Somebody give Attorney General Jeff Sessions a copy of the Constitution.
And while you’re at it, get a copy to President Trump, too.
In fact, you might want to share a copy with the nation’s police officers, as well.
I have my doubts that any of these individuals—all of whom swore to uphold and defend the Constitution—have ever read any of the nation’s founding documents.
Had they actually read and understood the Declaration of Independence, Constitution and Bill of Rights, there would be no militarized police, no mass surveillance, no police shootings of unarmed individuals, no SWAT team raids, no tasering of children, no asset forfeiture schemes or any of the other government-sanctioned abuses that get passed off as law and order these days.
Just take the policing crisis in this country, for instance.
Sessions—the chief lawyer for the government and the head of the Justice Department, which is entrusted with ensuring that the nation’s laws are faithfully carried out and holding government officials accountable to abiding by their oaths of office to “uphold and defend the Constitution”—doesn’t think we’ve got a policing problem in America.
In fact, Sessions thinks the police are doing a great job (apart from “the individual misdeeds of bad actors,” that is).
For that matter, so does Trump.
Really, really great.
Indeed, Sessions thinks the nation’s police forces are doing such a great job that they should be rewarded with moremilitary toys (weapons, gear, equipment) and less oversight by the Justice Department.
Excuse me for a moment while I flush what remains of the Constitution down the toilet.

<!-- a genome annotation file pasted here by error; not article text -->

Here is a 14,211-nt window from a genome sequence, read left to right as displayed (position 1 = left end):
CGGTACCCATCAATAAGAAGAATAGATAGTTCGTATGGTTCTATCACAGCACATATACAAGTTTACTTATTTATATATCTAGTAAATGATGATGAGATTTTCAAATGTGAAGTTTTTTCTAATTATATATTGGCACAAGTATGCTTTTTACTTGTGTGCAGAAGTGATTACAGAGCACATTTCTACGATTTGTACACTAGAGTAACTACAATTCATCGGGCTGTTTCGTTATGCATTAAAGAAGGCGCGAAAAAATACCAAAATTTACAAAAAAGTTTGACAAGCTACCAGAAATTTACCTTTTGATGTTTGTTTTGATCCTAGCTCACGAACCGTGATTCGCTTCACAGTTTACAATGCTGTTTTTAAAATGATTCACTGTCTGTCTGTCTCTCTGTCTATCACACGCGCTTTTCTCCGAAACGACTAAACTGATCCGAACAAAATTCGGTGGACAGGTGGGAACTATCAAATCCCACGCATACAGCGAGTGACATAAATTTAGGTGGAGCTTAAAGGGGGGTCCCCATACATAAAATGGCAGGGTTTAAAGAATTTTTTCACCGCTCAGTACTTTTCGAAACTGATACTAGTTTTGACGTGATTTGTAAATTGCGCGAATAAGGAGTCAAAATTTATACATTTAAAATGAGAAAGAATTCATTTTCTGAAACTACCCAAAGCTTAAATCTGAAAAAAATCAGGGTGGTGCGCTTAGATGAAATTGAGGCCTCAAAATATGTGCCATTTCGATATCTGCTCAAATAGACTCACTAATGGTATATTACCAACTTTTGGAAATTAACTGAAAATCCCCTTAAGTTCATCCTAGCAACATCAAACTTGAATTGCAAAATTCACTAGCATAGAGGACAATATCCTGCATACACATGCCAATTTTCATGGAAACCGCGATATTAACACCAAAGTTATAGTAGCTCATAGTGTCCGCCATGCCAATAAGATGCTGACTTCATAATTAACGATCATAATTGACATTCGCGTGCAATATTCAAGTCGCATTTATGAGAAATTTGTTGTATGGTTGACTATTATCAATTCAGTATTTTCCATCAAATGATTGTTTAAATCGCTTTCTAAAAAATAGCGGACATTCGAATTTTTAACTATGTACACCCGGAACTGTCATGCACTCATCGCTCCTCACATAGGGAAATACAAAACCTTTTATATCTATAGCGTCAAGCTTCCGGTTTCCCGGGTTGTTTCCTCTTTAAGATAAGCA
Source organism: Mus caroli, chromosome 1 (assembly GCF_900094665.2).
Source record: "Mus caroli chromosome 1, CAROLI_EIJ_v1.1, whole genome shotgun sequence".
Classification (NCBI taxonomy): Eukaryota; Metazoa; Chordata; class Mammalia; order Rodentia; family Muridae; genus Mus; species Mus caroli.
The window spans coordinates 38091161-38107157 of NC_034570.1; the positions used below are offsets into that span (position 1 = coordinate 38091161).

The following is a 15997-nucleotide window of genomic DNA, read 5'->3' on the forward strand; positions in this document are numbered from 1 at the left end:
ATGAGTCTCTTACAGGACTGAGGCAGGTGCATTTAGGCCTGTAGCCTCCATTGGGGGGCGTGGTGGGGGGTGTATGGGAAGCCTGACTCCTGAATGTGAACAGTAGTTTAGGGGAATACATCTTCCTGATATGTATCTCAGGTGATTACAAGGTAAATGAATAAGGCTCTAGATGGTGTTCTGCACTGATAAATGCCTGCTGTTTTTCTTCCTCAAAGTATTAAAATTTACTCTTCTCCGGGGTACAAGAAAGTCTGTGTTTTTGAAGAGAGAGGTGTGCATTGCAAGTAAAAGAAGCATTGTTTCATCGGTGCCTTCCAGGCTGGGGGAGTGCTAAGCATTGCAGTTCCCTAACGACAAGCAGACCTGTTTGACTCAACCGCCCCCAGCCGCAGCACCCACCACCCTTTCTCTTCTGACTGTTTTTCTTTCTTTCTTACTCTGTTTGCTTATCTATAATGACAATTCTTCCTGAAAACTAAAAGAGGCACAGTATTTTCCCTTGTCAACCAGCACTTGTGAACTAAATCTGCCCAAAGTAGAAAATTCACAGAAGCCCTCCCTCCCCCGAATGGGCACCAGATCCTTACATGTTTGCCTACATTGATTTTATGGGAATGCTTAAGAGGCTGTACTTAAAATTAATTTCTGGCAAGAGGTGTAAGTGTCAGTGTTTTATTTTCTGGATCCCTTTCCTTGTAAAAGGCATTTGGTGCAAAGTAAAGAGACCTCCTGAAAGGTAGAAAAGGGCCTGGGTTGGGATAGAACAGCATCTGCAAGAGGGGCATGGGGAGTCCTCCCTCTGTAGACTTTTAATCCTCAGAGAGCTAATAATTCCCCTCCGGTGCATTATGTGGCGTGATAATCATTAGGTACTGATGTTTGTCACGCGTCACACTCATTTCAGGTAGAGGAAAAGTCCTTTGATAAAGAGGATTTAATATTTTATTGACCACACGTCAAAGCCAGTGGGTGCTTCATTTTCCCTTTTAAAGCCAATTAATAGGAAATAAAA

Clearly, Sessions has not been briefed on the fact that it has never been safer to be a cop in America. According toNewsweek, “It’s safer to be a cop than it is to be a fisher, logger, pilot, roofer, miner, trucker or taxi driver.”
You know what’s dangerous?
Being a citizen of the American police state.
Treating cops as deserving of greater protections than their fellow citizens.
And training cops to think and act like they’re soldiers on a battlefield.
As journalist Daniel Bier warns, “If you tell cops over and over that they’re in a war, they’re under siege, they’re under attack, and that citizens are the enemy—instead of the people they’re supposed to protect—you’re going to create an atmosphere of fear, tension, and hostility that can only end badly, as it has for so many people.”
Frankly, if there’s a war taking place in this country, it’s a war on the American people.
After all, we’re the ones being shot at and tasered and tracked and beaten and intimidated and threatened and invaded and probed.
And what is the government doing to fix this policing crisis that threatens the safety of every man, woman and child in this country?
Not a damn thing.
Incredibly, according to a study by the American Medical Association, police-inflicted injuries send more than 50,000 Americans to hospital emergency rooms every year.